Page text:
derives from the actions of the public authorities in cases in which,
voluntarily or involuntarily, its agents, by commission or omission,
violate the right to life, or, also as in the present case, the right to
justice for persons, depriving them as it does of their legitimate right
to have the author of the homicide punished.
Regarding compliance with the provisions of the Convention
in the prosecution of the present case all the legal and regulatory
procedures established in the Convention and in the Regulations of the
Commission were observed, fulfilled and exhausted.
on December 7, 1993, without presenting any observations on Report N°
26/93 of October 7, 1993, the Government of Colombia sent complementary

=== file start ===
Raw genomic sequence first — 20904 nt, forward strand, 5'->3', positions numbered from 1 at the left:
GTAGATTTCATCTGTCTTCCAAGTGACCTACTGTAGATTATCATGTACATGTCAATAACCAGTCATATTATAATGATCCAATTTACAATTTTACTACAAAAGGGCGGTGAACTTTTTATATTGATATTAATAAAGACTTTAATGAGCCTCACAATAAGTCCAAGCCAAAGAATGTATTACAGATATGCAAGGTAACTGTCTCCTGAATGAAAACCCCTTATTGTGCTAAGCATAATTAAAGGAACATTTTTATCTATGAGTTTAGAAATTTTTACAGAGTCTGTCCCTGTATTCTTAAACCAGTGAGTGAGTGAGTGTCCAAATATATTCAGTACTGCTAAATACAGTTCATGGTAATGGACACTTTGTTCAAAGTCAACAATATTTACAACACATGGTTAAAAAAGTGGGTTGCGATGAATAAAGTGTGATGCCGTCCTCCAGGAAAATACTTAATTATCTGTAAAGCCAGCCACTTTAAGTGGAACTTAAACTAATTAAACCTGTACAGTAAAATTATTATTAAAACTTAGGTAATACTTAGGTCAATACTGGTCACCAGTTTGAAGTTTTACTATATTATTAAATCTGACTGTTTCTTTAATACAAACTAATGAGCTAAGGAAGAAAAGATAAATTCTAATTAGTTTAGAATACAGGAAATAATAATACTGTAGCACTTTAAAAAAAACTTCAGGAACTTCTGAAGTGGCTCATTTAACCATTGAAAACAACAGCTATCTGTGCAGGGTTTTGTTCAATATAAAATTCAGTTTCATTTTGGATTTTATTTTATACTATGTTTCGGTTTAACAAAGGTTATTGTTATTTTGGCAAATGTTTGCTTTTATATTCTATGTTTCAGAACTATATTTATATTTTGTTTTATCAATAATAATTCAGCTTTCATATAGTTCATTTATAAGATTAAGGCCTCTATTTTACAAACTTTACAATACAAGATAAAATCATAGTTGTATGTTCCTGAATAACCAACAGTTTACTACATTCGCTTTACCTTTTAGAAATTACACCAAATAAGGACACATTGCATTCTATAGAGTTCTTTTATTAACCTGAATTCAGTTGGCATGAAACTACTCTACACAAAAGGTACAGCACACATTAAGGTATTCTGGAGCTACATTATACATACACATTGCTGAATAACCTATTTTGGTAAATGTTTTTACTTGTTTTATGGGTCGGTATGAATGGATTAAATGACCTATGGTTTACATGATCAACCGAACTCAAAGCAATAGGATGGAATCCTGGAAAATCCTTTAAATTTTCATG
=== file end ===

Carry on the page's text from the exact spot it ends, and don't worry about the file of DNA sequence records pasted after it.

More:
information on the decision of the Higher Military Court of September
16, 1993, exonerating the military personnel implicated in the massacre
on the Honduras and La Negra farms from all responsibility;
in the matters contained in its note of reply the Government of Colombia
presented no new information that would refute the facts complained of
or show that proper measures had been taken to resolve the situation
complained of, and
the Commission is in possession of no new information that would warrant
any amendment to the original report,
noncompliance with report 26/93 of October 1993
That the three-month deadline given to the Colombian Government
has elapsed and it has not complied with the Commission's
recommendations in Report No. 26/93 of October 7, 1993, nor has it